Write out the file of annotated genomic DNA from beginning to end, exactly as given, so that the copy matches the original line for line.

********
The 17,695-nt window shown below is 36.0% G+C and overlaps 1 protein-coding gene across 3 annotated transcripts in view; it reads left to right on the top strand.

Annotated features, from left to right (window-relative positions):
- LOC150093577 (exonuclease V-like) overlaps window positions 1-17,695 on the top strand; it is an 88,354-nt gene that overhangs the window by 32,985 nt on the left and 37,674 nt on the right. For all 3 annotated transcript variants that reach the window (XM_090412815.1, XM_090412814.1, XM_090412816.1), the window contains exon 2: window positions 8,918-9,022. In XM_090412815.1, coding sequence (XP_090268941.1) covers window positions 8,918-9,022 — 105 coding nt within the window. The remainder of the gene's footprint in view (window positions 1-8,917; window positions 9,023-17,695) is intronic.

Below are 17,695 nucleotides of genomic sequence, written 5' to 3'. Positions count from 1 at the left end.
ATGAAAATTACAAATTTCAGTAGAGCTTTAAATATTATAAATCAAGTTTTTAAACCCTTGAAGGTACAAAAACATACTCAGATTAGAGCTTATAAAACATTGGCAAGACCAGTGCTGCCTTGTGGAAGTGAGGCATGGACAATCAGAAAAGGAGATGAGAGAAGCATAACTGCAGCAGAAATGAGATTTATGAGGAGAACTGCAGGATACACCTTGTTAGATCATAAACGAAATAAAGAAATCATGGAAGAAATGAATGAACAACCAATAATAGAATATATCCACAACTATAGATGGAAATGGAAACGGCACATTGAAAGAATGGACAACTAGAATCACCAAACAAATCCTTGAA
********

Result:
The 17,695-nt window shown below is 36.0% G+C and overlaps 1 protein-coding gene across 3 annotated transcripts in view; it reads left to right on the top strand.

Annotated features, from left to right (window-relative positions):
- LOC150093577 (exonuclease V-like) overlaps window positions 1-17,695 on the top strand; it is an 88,354-nt gene that overhangs the window by 32,985 nt on the left and 37,674 nt on the right. For all 3 annotated transcript variants that reach the window (XM_090412815.1, XM_090412814.1, XM_090412816.1), the window contains exon 2: window positions 8,918-9,022. In XM_090412815.1, coding sequence (XP_090268941.1) covers window positions 8,918-9,022 — 105 coding nt within the window. The remainder of the gene's footprint in view (window positions 1-8,917; window positions 9,023-17,695) is intronic.

Below are 17,695 nucleotides of genomic sequence, written 5' to 3'. Positions count from 1 at the left end.
ATGAAAATTACAAATTTCAGTAGAGCTTTAAATATTATAAATCAAGTTTTTAAACCCTTGAAGGTACAAAAACATACTCAGATTAGAGCTTATAAAACATTGGCAAGACCAGTGCTGCCTTGTGGAAGTGAGGCATGGACAATCAGAAAAGGAGATGAGAGAAGCATAACTGCAGCAGAAATGAGATTTATGAGGAGAACTGCAGGATACACCTTGTTAGATCATAAACGAAATAAAGAAATCATGGAAGAAATGAATGAACAACCAATAATAGAATATATCCACAACTATAGATGGAAATGGAAACGGCACATTGAAAGAATGGACAACTAGAATCACCAAACAAATCCTTGAA